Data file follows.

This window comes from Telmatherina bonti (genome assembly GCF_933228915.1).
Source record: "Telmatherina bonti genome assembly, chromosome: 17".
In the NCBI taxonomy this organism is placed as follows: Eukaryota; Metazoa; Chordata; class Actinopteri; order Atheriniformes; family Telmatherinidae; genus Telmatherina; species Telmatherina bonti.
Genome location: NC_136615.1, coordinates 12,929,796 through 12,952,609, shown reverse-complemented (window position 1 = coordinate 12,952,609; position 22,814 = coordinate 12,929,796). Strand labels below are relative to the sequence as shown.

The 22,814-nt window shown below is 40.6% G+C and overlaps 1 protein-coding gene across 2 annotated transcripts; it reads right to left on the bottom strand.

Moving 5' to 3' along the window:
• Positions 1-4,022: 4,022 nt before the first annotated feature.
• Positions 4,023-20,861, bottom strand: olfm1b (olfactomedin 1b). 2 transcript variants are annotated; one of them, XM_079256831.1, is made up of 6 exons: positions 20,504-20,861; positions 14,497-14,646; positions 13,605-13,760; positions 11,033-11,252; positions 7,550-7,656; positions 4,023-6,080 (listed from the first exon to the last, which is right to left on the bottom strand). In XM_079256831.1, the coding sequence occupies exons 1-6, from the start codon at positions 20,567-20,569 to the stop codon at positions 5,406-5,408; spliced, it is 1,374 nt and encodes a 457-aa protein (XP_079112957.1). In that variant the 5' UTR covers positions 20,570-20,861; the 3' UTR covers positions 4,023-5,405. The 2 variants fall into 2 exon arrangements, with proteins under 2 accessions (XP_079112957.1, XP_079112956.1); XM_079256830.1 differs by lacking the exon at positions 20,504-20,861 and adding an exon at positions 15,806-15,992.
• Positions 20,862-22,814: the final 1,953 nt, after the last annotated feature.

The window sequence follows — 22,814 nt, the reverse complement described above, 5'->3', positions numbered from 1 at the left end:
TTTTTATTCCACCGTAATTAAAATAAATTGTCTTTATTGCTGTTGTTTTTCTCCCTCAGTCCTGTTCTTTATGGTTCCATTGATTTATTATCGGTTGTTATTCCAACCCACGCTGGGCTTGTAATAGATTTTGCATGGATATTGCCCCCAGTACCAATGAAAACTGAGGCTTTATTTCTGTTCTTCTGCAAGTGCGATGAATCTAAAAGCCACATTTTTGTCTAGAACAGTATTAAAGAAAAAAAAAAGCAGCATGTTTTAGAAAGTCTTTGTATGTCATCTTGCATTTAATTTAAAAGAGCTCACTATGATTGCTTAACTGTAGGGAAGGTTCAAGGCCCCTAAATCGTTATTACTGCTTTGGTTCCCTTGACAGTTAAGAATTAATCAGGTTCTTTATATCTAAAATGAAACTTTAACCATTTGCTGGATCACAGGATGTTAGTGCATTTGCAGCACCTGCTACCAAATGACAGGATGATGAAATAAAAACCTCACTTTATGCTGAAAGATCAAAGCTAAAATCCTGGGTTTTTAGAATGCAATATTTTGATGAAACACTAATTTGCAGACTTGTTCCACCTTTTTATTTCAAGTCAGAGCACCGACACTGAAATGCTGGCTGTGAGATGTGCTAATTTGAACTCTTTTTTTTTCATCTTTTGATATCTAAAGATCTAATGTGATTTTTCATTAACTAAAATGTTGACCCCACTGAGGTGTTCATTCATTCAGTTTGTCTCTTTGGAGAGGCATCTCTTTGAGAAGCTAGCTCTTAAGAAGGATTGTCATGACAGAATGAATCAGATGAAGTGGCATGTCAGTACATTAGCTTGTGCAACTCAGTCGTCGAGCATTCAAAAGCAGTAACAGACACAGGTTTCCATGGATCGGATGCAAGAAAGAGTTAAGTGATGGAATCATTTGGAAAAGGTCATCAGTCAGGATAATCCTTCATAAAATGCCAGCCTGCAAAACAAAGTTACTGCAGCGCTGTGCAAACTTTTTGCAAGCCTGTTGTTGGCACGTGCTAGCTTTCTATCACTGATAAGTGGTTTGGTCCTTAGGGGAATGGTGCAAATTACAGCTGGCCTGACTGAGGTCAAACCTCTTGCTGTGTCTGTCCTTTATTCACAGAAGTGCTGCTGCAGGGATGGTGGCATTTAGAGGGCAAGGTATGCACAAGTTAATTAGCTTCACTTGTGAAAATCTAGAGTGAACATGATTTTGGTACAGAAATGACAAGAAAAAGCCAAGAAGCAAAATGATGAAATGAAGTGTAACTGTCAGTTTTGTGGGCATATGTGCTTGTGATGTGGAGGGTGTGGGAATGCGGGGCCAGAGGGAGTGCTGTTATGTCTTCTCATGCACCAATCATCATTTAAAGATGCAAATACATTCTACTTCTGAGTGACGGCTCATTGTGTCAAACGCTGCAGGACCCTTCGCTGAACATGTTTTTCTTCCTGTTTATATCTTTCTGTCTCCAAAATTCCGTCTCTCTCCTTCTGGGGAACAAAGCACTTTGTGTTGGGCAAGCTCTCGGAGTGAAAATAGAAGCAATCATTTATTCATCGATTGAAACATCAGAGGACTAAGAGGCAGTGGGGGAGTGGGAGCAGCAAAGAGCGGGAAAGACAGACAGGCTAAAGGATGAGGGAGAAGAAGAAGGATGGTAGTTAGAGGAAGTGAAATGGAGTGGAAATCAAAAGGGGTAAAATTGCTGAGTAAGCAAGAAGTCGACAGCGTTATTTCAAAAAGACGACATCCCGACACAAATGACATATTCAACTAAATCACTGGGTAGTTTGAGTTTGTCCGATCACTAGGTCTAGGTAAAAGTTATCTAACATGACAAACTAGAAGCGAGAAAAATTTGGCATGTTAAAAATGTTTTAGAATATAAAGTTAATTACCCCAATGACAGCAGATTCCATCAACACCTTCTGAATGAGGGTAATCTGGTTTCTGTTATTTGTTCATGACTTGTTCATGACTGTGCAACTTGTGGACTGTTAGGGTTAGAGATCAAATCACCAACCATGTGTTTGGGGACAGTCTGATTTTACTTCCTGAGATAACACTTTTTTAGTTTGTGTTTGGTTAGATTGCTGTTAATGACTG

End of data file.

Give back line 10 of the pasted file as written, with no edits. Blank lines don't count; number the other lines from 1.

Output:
The window sequence follows — 22,814 nt, the reverse complement described above, 5'->3', positions numbered from 1 at the left end: